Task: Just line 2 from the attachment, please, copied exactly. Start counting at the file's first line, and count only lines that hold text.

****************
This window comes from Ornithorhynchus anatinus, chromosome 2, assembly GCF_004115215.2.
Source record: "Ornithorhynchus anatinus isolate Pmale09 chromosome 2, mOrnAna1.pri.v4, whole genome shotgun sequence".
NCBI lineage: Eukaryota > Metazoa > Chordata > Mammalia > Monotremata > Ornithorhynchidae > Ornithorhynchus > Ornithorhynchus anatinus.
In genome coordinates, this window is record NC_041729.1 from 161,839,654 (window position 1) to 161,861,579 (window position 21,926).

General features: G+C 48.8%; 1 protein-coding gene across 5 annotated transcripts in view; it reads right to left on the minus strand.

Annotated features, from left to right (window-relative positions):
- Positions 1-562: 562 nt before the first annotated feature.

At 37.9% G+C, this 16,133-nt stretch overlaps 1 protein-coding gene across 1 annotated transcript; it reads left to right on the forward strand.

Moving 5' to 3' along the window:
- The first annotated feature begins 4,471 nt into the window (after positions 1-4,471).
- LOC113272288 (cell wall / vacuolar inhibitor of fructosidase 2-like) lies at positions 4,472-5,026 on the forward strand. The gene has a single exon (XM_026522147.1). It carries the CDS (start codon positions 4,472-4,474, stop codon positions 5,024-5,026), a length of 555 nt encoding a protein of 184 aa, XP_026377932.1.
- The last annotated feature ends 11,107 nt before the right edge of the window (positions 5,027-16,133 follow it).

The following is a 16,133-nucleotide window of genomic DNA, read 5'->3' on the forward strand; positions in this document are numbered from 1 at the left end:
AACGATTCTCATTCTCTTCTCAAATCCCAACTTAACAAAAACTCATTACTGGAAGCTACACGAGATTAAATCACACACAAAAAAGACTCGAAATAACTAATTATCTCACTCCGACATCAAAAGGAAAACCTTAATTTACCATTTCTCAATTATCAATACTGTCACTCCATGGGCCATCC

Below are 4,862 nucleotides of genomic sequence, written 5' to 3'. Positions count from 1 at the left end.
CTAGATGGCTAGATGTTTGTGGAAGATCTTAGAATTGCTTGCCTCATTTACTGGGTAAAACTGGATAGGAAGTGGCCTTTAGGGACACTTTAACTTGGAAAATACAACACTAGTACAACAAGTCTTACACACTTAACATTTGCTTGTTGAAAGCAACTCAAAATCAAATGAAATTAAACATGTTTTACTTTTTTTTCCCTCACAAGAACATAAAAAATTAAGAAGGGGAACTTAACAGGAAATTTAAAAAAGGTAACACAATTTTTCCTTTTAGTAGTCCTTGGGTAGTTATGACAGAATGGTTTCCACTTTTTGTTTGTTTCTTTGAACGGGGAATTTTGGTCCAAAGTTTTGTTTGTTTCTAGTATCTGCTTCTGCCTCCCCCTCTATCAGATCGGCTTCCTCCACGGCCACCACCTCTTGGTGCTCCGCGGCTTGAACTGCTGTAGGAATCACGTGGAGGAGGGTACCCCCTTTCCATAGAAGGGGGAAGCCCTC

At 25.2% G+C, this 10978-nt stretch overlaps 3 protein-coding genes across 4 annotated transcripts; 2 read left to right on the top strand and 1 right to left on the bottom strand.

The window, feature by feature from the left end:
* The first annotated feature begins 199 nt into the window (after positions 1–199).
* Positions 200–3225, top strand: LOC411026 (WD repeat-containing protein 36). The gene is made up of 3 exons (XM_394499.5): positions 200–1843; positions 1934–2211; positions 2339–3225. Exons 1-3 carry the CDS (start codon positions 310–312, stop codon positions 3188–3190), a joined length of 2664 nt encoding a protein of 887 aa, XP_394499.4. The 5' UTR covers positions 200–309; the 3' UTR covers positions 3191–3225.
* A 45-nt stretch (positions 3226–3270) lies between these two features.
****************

Source record: "Ornithorhynchus anatinus isolate Pmale09 chromosome 2, mOrnAna1.pri.v4, whole genome shotgun sequence".